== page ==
Race and Nation in the Age of Emancipations
Over the long nineteenth century, African-descended peoples used the uncertainties and possibilities of emancipation to stake claims to freedom, equality, and citizenship. In the process, people of color transformed the contours of communities, nations, and the Atlantic World. Although emancipation was an Atlantic event, it has been studied most often in geographically isolated ways. The justification for such local investigations rests in the notion that imperial and national contexts are essential to understanding slaving regimes. Just as the experience of slavery differed throughout the Atlantic World, so too did the experience of emancipation, as enslaved people’s paths to freedom varied depending on time and place.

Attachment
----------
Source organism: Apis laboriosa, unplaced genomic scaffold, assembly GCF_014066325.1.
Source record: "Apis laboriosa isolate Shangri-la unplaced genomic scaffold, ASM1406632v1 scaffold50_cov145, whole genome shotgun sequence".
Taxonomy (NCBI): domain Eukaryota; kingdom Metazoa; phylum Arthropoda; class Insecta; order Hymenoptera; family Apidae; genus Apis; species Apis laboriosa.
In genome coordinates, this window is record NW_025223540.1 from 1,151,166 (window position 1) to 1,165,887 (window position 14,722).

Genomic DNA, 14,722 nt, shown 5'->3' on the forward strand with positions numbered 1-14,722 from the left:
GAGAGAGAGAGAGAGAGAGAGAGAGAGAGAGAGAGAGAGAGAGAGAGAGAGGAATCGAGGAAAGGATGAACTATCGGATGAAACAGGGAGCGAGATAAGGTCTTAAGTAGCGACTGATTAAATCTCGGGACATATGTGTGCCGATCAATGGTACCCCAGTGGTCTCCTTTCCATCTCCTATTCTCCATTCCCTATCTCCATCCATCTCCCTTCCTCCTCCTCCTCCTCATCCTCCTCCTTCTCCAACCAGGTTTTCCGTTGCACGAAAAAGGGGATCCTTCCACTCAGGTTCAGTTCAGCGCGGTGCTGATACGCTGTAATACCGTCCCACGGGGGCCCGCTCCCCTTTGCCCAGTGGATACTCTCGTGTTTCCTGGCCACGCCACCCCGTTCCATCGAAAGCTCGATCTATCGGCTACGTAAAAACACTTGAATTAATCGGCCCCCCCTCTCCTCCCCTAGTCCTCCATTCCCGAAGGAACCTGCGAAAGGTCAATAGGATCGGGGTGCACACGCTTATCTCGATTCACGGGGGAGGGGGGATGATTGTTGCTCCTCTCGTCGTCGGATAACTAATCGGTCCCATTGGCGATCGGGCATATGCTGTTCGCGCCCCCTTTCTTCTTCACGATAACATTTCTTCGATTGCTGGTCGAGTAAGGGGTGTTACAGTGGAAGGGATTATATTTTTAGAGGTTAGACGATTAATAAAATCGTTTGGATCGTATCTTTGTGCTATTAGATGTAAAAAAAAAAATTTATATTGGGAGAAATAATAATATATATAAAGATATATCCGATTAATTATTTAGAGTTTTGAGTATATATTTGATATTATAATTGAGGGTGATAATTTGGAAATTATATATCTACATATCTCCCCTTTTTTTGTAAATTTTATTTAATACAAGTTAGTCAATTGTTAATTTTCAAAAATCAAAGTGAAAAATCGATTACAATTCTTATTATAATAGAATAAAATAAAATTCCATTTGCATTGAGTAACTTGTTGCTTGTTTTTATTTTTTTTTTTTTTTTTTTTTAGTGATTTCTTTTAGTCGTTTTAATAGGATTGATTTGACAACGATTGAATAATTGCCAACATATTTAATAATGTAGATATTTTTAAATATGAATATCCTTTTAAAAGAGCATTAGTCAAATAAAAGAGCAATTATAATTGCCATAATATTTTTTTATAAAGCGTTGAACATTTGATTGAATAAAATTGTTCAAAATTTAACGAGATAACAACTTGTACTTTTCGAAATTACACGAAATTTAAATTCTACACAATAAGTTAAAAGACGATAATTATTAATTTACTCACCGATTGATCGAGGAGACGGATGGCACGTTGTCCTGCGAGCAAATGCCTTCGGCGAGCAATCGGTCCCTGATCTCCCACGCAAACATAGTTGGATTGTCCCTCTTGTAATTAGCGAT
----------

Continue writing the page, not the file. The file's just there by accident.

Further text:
With the essays in this volume, historians contend that emancipation was not something that simply happened to enslaved peoples but rather something in which they actively participated. By viewing local experiences through an Atlantic framework, the contributors reveal how emancipation was both a shared experience across national lines and one shaped by the particularities of a specific nation. Their examination uncovers, in detail, the various techniques employed by people of African descent across the Atlantic World, allowing a broader picture of their paths to freedom.
Contributors: Ikuko Asaka, Caree A. Banton, Celso Thomas Castilho, Gad Heuman, Martha S. Jones, Philip Kaisary, John Garrison Marks, Paul J. Polgar, James E. Sanders, Julie Saville, Matthew Spooner, Whitney Nell Stewart, and Andrew N. Wegmann.